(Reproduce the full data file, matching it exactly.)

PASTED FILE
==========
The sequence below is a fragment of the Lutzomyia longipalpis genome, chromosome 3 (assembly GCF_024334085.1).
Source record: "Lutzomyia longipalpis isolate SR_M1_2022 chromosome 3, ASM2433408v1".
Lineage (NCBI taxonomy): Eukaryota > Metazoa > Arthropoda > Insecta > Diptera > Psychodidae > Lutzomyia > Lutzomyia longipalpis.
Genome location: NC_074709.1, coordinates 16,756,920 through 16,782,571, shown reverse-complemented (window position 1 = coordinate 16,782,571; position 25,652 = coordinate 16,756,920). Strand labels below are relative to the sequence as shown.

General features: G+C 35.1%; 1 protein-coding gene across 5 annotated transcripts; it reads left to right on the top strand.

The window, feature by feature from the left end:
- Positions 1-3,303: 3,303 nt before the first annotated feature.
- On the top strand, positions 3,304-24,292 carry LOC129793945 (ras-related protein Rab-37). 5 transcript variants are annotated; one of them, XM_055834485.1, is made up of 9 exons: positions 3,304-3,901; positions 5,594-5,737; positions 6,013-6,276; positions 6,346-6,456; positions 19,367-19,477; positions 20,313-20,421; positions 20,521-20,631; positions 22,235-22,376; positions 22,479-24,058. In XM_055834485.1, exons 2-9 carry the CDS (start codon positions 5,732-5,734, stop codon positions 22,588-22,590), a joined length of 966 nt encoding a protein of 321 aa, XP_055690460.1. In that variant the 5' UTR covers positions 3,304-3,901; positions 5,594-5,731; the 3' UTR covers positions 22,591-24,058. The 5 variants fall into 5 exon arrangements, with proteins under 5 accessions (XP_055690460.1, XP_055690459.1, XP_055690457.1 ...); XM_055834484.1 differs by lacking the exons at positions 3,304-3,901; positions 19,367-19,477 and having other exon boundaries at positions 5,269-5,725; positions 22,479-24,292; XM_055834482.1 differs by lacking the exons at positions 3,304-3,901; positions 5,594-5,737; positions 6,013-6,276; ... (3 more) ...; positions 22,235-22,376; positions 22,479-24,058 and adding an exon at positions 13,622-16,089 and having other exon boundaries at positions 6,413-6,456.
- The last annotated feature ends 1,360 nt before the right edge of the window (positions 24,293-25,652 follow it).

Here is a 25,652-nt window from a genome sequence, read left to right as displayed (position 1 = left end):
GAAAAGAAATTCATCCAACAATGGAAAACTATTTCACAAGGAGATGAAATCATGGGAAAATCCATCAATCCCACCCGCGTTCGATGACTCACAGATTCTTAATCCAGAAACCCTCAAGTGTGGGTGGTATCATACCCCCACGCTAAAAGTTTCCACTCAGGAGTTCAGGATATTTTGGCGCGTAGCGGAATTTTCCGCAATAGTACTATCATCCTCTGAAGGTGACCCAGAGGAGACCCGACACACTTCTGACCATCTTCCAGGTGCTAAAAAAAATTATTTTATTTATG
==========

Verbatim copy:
The sequence below is a fragment of the Lutzomyia longipalpis genome, chromosome 3 (assembly GCF_024334085.1).
Source record: "Lutzomyia longipalpis isolate SR_M1_2022 chromosome 3, ASM2433408v1".
Lineage (NCBI taxonomy): Eukaryota > Metazoa > Arthropoda > Insecta > Diptera > Psychodidae > Lutzomyia > Lutzomyia longipalpis.
Genome location: NC_074709.1, coordinates 16,756,920 through 16,782,571, shown reverse-complemented (window position 1 = coordinate 16,782,571; position 25,652 = coordinate 16,756,920). Strand labels below are relative to the sequence as shown.

General features: G+C 35.1%; 1 protein-coding gene across 5 annotated transcripts; it reads left to right on the top strand.

The window, feature by feature from the left end:
- Positions 1-3,303: 3,303 nt before the first annotated feature.
- On the top strand, positions 3,304-24,292 carry LOC129793945 (ras-related protein Rab-37). 5 transcript variants are annotated; one of them, XM_055834485.1, is made up of 9 exons: positions 3,304-3,901; positions 5,594-5,737; positions 6,013-6,276; positions 6,346-6,456; positions 19,367-19,477; positions 20,313-20,421; positions 20,521-20,631; positions 22,235-22,376; positions 22,479-24,058. In XM_055834485.1, exons 2-9 carry the CDS (start codon positions 5,732-5,734, stop codon positions 22,588-22,590), a joined length of 966 nt encoding a protein of 321 aa, XP_055690460.1. In that variant the 5' UTR covers positions 3,304-3,901; positions 5,594-5,731; the 3' UTR covers positions 22,591-24,058. The 5 variants fall into 5 exon arrangements, with proteins under 5 accessions (XP_055690460.1, XP_055690459.1, XP_055690457.1 ...); XM_055834484.1 differs by lacking the exons at positions 3,304-3,901; positions 19,367-19,477 and having other exon boundaries at positions 5,269-5,725; positions 22,479-24,292; XM_055834482.1 differs by lacking the exons at positions 3,304-3,901; positions 5,594-5,737; positions 6,013-6,276; ... (3 more) ...; positions 22,235-22,376; positions 22,479-24,058 and adding an exon at positions 13,622-16,089 and having other exon boundaries at positions 6,413-6,456.
- The last annotated feature ends 1,360 nt before the right edge of the window (positions 24,293-25,652 follow it).

Here is a 25,652-nt window from a genome sequence, read left to right as displayed (position 1 = left end):
GAAAAGAAATTCATCCAACAATGGAAAACTATTTCACAAGGAGATGAAATCATGGGAAAATCCATCAATCCCACCCGCGTTCGATGACTCACAGATTCTTAATCCAGAAACCCTCAAGTGTGGGTGGTATCATACCCCCACGCTAAAAGTTTCCACTCAGGAGTTCAGGATATTTTGGCGCGTAGCGGAATTTTCCGCAATAGTACTATCATCCTCTGAAGGTGACCCAGAGGAGACCCGACACACTTCTGACCATCTTCCAGGTGCTAAAAAAAATTATTTTATTTATG